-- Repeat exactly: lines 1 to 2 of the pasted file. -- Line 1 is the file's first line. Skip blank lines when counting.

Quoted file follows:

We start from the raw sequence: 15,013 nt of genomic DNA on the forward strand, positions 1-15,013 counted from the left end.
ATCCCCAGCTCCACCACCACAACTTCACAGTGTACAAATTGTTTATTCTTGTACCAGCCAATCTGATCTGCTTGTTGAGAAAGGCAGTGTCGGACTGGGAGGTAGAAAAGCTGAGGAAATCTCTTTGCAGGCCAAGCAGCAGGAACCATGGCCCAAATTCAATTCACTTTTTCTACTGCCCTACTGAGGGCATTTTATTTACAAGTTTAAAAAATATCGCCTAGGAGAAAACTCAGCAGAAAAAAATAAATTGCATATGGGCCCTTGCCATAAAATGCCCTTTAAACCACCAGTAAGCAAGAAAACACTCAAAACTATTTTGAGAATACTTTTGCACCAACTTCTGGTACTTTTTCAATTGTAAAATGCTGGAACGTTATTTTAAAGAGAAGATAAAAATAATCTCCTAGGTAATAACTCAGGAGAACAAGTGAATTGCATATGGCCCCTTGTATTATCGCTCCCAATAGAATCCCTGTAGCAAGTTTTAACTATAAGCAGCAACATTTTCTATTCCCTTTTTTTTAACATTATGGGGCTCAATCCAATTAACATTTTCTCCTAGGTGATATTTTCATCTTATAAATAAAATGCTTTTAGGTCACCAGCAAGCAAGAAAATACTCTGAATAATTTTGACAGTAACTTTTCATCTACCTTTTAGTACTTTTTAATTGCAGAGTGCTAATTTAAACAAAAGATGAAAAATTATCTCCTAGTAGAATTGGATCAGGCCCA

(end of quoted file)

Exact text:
We start from the raw sequence: 15,013 nt of genomic DNA on the forward strand, positions 1-15,013 counted from the left end.
ATCCCCAGCTCCACCACCACAACTTCACAGTGTACAAATTGTTTATTCTTGTACCAGCCAATCTGATCTGCTTGTTGAGAAAGGCAGTGTCGGACTGGGAGGTAGAAAAGCTGAGGAAATCTCTTTGCAGGCCAAGCAGCAGGAACCATGGCCCAAATTCAATTCACTTTTTCTACTGCCCTACTGAGGGCATTTTATTTACAAGTTTAAAAAATATCGCCTAGGAGAAAACTCAGCAGAAAAAAATAAATTGCATATGGGCCCTTGCCATAAAATGCCCTTTAAACCACCAGTAAGCAAGAAAACACTCAAAACTATTTTGAGAATACTTTTGCACCAACTTCTGGTACTTTTTCAATTGTAAAATGCTGGAACGTTATTTTAAAGAGAAGATAAAAATAATCTCCTAGGTAATAACTCAGGAGAACAAGTGAATTGCATATGGCCCCTTGTATTATCGCTCCCAATAGAATCCCTGTAGCAAGTTTTAACTATAAGCAGCAACATTTTCTATTCCCTTTTTTTTAACATTATGGGGCTCAATCCAATTAACATTTTCTCCTAGGTGATATTTTCATCTTATAAATAAAATGCTTTTAGGTCACCAGCAAGCAAGAAAATACTCTGAATAATTTTGACAGTAACTTTTCATCTACCTTTTAGTACTTTTTAATTGCAGAGTGCTAATTTAAACAAAAGATGAAAAATTATCTCCTAGTAGAATTGGATCAGGCCCA